In This Week's Edition of Snapshot…
- Bill Targeting University Endowments and Contributions Introduced
- Charitable Giving Discussed at Senate Hearing
- Attacks Against Johnson Amendment Continue
- Ways and Means Announces Subcommittee Updates
- IRS Provides Guidance for Grantmakers and Donors
- Treasury and IRS to Propose New Regulations on SALT Workarounds
- Senate Continues Review of President Trump’s IRS Nominee
- Election Roundup
- In the States: Mandatory Volunteerism State Expansion Update
On Tuesday, Rep. Tom Reed (R-NY) introduced the Reducing Excessive Debt and Unfair Costs of Education (REDUCE) Act (H.R. 5916). The bill is one component of broad plan the Rep. Reed announced in late 2016 to address college affordability.
According to the press release, “key provisions of the REDUCE Act include:
- Requires colleges to have a plan to keep tuition increases below the rate of inflation.
- Mandates reporting of easily digestible information about how colleges are being managed and where their money is spent.
- Requires the wealthiest universities to distribute 25 percent of the profits from their massive endowments to assist students from working-class families.
- Encourages university donors to give money that will assist low and middle-income students and eliminates tax deductions for large restricted college donations.”
Once bill text is available, we will provide a more thorough analysis of this legislation.
On Tuesday, the Senate Appropriations Subcommittee on Financial Services and General Government held a hearing to review the fiscal year (FY) 2019 budget request from the U.S. Department of the Treasury. At the hearing, both Treasury Secretary Steven Mnuchin and IRS Acting Commissioner David Kautter testified before the panel on a range of issues including increased funding for IT systems for the IRS, the breakdown of the IRS website on tax filing deadline-day, and the potential to prioritize tax returns prepared by licensed tax preparers.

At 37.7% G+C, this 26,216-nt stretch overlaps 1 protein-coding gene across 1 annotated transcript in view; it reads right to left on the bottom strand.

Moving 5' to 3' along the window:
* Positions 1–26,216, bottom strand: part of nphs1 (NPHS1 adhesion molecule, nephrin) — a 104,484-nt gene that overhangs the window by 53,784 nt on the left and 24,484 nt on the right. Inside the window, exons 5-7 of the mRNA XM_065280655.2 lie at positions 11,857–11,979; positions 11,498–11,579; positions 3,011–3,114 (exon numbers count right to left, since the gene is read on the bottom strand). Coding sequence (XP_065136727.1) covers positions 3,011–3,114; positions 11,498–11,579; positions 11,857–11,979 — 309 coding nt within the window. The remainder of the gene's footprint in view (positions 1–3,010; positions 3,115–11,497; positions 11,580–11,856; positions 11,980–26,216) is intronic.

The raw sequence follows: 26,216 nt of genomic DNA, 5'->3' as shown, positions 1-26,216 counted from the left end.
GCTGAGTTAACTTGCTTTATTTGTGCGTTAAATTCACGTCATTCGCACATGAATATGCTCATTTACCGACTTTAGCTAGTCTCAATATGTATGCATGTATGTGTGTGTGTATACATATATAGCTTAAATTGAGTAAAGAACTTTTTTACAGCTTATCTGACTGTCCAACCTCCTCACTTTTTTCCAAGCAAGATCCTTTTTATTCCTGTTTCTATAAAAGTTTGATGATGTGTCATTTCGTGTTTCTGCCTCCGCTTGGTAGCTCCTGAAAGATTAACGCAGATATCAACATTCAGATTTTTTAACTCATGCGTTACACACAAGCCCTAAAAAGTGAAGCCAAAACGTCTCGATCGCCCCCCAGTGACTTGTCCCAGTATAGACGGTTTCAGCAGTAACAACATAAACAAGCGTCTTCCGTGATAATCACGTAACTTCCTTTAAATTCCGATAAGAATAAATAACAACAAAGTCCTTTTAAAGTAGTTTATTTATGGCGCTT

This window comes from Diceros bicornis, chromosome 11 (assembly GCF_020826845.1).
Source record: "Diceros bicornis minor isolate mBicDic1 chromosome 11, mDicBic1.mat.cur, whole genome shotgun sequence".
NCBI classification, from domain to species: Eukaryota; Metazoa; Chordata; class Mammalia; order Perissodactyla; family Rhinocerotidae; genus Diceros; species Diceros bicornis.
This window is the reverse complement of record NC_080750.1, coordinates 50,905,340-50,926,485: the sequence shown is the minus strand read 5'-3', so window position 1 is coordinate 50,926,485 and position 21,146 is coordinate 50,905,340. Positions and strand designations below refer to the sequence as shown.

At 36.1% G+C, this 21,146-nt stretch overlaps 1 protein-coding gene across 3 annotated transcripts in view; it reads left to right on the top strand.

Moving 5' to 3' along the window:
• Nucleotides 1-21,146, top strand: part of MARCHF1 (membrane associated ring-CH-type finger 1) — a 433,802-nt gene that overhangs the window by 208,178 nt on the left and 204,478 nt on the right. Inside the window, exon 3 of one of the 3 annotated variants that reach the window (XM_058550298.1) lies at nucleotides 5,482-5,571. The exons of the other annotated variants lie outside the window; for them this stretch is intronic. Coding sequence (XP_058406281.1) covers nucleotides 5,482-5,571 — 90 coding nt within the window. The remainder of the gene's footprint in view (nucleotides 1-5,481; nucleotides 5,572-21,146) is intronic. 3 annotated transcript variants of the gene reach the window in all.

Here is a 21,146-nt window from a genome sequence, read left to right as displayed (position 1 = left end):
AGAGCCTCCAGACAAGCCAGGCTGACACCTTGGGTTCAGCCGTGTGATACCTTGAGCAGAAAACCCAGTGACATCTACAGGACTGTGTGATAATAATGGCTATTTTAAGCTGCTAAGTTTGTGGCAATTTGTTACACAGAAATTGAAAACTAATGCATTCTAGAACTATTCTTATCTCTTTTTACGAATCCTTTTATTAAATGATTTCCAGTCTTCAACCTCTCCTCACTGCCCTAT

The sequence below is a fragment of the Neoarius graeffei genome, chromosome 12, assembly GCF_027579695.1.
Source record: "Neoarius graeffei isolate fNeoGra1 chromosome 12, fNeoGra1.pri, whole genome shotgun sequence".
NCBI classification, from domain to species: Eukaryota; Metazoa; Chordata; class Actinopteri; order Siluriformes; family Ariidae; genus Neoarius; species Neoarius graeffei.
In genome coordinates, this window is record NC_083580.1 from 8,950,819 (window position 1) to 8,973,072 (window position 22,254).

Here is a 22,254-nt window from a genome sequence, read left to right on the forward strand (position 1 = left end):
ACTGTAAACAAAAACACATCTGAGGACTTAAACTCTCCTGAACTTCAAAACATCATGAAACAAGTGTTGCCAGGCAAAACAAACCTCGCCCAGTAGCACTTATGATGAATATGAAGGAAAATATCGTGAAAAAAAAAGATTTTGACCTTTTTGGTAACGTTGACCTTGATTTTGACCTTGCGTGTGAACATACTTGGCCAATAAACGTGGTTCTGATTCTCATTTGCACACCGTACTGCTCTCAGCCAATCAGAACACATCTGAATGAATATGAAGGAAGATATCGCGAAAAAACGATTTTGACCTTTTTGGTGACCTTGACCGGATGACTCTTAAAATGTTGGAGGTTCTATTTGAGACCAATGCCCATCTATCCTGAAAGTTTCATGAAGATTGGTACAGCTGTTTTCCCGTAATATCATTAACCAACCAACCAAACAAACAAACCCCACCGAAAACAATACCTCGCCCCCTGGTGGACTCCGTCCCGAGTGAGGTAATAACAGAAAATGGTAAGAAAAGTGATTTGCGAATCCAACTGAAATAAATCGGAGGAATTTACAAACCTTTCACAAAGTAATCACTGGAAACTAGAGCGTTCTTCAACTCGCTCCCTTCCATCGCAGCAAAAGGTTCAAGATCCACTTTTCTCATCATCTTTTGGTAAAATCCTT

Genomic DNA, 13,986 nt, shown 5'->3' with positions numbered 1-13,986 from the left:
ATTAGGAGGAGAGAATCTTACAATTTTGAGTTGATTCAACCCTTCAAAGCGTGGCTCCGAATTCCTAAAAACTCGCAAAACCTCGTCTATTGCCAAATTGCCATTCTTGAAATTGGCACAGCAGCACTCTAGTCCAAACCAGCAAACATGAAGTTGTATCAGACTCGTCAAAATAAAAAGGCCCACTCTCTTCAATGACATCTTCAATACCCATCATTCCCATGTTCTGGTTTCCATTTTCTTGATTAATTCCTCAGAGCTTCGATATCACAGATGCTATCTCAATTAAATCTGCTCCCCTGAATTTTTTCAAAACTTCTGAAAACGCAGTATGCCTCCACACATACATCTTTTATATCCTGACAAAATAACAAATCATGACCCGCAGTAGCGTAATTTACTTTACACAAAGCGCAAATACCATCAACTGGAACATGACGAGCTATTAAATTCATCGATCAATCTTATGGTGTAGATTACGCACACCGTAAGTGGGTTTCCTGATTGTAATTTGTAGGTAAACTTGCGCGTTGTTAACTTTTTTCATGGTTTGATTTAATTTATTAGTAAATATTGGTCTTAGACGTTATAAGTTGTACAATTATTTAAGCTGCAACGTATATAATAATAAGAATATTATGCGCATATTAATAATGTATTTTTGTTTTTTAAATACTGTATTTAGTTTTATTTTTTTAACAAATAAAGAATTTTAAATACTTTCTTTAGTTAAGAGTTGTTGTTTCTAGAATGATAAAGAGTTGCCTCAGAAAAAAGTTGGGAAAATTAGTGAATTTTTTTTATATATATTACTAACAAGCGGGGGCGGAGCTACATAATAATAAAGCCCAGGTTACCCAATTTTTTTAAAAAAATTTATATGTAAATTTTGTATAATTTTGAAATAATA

Importantly for our sector, the effects of the recent tax code overhaul also came up. Sen. Chris Coons (D-DE), the ranking member of the subcommittee, asked Sec. Mnuchin if he was concerned that tax reform would have a negative impact on charitable giving and if the Secretary would support a universal charitable deduction that would allow all taxpayers—regardless of their itemizing status—to claim the charitable deduction. Sec. Mnuchin acknowledged that charitable contributions are an important part of communities in society. The Secretary said he did not think that charitable giving would decrease because of the new tax law, but if it did over time, he would look at it and potentially address it.
Chairman Jim Lankford (R-OK) also touched on charitable giving with Sec. Mnuchin by asking how quickly data would become available on the charitable giving trends in light of the new law. Sec. Mnuchin was unsure of when Treasury would have those figures but promised to work with the IRS commissioner and get the data to Congress when they could. Finally, at the end of the hearing—and shortly after David Kautter confirmed that the number of taxpayers who would itemize on their 2018 taxes would drop to 10 – 12%, down from 35% in 2017—Sen. Coons asked Kautter how he thought charitable giving would be affected given the decrease in filers who would itemize. Acting Commissioner Kautter answered that he thought some people might bundle their charitable giving and give every two or three years in order to get above the recently-raised standard deduction.